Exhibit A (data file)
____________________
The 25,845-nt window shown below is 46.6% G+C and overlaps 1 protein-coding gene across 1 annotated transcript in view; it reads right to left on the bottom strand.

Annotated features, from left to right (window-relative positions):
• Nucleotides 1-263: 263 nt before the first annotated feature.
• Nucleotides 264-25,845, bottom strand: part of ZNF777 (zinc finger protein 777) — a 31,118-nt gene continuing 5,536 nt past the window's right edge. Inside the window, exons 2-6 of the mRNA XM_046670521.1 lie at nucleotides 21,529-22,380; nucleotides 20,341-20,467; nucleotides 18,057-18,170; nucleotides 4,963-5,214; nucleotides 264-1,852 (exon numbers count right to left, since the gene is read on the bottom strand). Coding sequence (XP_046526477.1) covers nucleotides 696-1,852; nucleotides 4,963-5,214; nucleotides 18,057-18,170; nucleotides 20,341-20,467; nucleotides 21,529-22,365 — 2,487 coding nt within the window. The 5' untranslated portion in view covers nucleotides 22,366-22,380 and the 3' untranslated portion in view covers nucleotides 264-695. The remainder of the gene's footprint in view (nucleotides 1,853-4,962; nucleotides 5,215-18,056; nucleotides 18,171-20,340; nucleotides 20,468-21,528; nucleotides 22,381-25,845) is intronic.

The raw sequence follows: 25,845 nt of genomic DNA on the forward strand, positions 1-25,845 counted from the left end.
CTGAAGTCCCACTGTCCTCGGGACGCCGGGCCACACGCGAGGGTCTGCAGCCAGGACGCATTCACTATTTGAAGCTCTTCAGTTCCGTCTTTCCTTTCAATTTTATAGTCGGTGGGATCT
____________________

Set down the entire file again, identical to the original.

The 25,845-nt window shown below is 46.6% G+C and overlaps 1 protein-coding gene across 1 annotated transcript in view; it reads right to left on the bottom strand.

Annotated features, from left to right (window-relative positions):
• Nucleotides 1-263: 263 nt before the first annotated feature.
• Nucleotides 264-25,845, bottom strand: part of ZNF777 (zinc finger protein 777) — a 31,118-nt gene continuing 5,536 nt past the window's right edge. Inside the window, exons 2-6 of the mRNA XM_046670521.1 lie at nucleotides 21,529-22,380; nucleotides 20,341-20,467; nucleotides 18,057-18,170; nucleotides 4,963-5,214; nucleotides 264-1,852 (exon numbers count right to left, since the gene is read on the bottom strand). Coding sequence (XP_046526477.1) covers nucleotides 696-1,852; nucleotides 4,963-5,214; nucleotides 18,057-18,170; nucleotides 20,341-20,467; nucleotides 21,529-22,365 — 2,487 coding nt within the window. The 5' untranslated portion in view covers nucleotides 22,366-22,380 and the 3' untranslated portion in view covers nucleotides 264-695. The remainder of the gene's footprint in view (nucleotides 1,853-4,962; nucleotides 5,215-18,056; nucleotides 18,171-20,340; nucleotides 20,468-21,528; nucleotides 22,381-25,845) is intronic.

The raw sequence follows: 25,845 nt of genomic DNA on the forward strand, positions 1-25,845 counted from the left end.
CTGAAGTCCCACTGTCCTCGGGACGCCGGGCCACACGCGAGGGTCTGCAGCCAGGACGCATTCACTATTTGAAGCTCTTCAGTTCCGTCTTTCCTTTCAATTTTATAGTCGGTGGGATCT